Searching for smart, safe news you can TRUST?

Support safe, smart, REAL journalism. Sign up for our Axios AM & PM newsletters and get smarter, faster.

Please enter a valid email.

Please enter a valid email.

Subscription failed
Thank you for subscribing!

Searching for smart, safe news you can TRUST?

Support safe, smart, REAL journalism. Sign up for our Axios AM & PM newsletters and get smarter, faster.

Please enter a valid email.

Please enter a valid email.

Subscription failed
Thank you for subscribing!

Denver news in your inbox

Catch up on the most important stories affecting your hometown with Axios Denver

Please enter a valid email.

Please enter a valid email.

Subscription failed
Thank you for subscribing!

Des Moines news in your inbox

Catch up on the most important stories affecting your hometown with Axios Des Moines

Please enter a valid email.

Please enter a valid email.

Subscription failed
Thank you for subscribing!

Minneapolis-St. Paul news in your inbox

Catch up on the most important stories affecting your hometown with Axios Minneapolis-St. Paul

Please enter a valid email.

Please enter a valid email.

Subscription failed
Thank you for subscribing!

Tampa-St. Petersburg news in your inbox

Catch up on the most important stories affecting your hometown with Axios Tampa-St. Petersburg

Please enter a valid email.

Please enter a valid email.

Subscription failed
Thank you for subscribing!

Please enter a valid email.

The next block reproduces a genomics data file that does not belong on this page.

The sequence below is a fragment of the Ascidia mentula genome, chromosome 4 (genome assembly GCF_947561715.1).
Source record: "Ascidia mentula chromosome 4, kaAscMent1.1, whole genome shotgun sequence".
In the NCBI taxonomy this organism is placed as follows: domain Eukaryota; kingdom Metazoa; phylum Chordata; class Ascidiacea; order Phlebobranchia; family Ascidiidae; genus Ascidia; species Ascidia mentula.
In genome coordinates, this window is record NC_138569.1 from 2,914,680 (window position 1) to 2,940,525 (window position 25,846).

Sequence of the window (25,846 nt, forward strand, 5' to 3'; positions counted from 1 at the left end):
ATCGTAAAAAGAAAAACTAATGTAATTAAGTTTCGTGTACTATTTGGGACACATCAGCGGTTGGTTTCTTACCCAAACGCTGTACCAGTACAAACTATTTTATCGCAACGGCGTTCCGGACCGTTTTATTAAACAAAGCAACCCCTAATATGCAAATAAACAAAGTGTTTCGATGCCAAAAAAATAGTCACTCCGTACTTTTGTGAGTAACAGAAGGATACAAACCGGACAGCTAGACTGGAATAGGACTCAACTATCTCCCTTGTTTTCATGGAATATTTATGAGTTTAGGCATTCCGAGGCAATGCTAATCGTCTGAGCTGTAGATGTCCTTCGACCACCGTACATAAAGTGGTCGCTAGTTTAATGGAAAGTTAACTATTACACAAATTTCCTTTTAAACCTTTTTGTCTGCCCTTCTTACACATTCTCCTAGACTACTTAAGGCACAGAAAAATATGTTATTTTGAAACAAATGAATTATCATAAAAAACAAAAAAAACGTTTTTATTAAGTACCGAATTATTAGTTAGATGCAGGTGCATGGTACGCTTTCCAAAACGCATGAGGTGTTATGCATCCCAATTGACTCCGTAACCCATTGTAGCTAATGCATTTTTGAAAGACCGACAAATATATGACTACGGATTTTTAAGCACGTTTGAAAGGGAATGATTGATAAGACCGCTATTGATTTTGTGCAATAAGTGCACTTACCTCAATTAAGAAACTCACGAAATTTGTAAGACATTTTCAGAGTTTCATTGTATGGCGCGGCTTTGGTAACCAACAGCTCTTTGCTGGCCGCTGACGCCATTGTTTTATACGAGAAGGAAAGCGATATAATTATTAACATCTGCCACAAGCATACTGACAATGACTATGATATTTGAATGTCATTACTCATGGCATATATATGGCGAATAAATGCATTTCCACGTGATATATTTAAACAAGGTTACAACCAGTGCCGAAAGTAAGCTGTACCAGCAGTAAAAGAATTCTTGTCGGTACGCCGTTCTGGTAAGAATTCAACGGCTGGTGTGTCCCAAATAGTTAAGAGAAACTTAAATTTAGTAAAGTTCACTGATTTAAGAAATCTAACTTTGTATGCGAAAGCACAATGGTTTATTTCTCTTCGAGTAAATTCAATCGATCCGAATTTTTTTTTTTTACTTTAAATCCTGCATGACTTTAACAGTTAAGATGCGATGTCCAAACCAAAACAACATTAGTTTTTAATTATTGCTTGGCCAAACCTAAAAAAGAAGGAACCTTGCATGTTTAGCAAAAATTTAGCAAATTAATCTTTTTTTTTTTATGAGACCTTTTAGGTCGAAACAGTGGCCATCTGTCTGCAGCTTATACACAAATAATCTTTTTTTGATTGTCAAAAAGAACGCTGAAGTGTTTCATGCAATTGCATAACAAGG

Please enter a valid email.

Subscription failed
Thank you for subscribing!

Illustration: Aïda Amer/Axios

A court hands down an opinion: thoughtfully reasoned, forcefully argued, eminently fair. It’s lauded widely — until it comes out that the author wasn't a renowned judge but rather an advanced artificial intelligence system.

The big question: Should the opinion be rejected because of its source, even if it’s indistinguishable from — or better than — what a human would have produced?

Even though today’s AI is woefully unprepared for the job, legal scholars are already debating whether computers should someday be entrusted with enormous legal decisions.

  • Experts differ on whether it’s sufficient for an AI judge to perfectly emulate a human one, given that it’s not actually capable of "thinking" like a person.
  • The core issue is AI’s decision-making process — or lack thereof.

Intelligent is as intelligent does, argues Eugene Volokh, a UCLA law professor, in a forthcoming paper for the Duke Law Journal.

  • A computer should be accepted if a panel of humans thinks the opinions it writes are on par with or better than those written by a human judge — the legal version of the Turing Test, Volokh argues.
  • "It becomes hard to say why we should prefer judges who are proven to produce a worse work product," Volokh said in a lecture at Stanford last week.
  • Beyond smarts, said Volokh, "wise, merciful, compassionate, and judicious is as it does." It doesn’t matter if a computer can or cannot possess these human traits — it only matters that a human would say that they are reflected in what it produces.

But University of Ottawa professor Ian Kerr says how a decision is arrived at matters as much as the outcome.

  • "Everything is in the practice," says Kerr, who co-wrote a 2014 article on AI judges with fellow University of Ottawa law professor Carissima Mathen. "The process is the point of the exercise."

Even when an AI system seems to make thoughtful judgments, it is actually only piecing together elements of cases in its database.

  • It’s the same way AI-generated artwork or music is really just an amalgam of human-created work, combined in a novel way.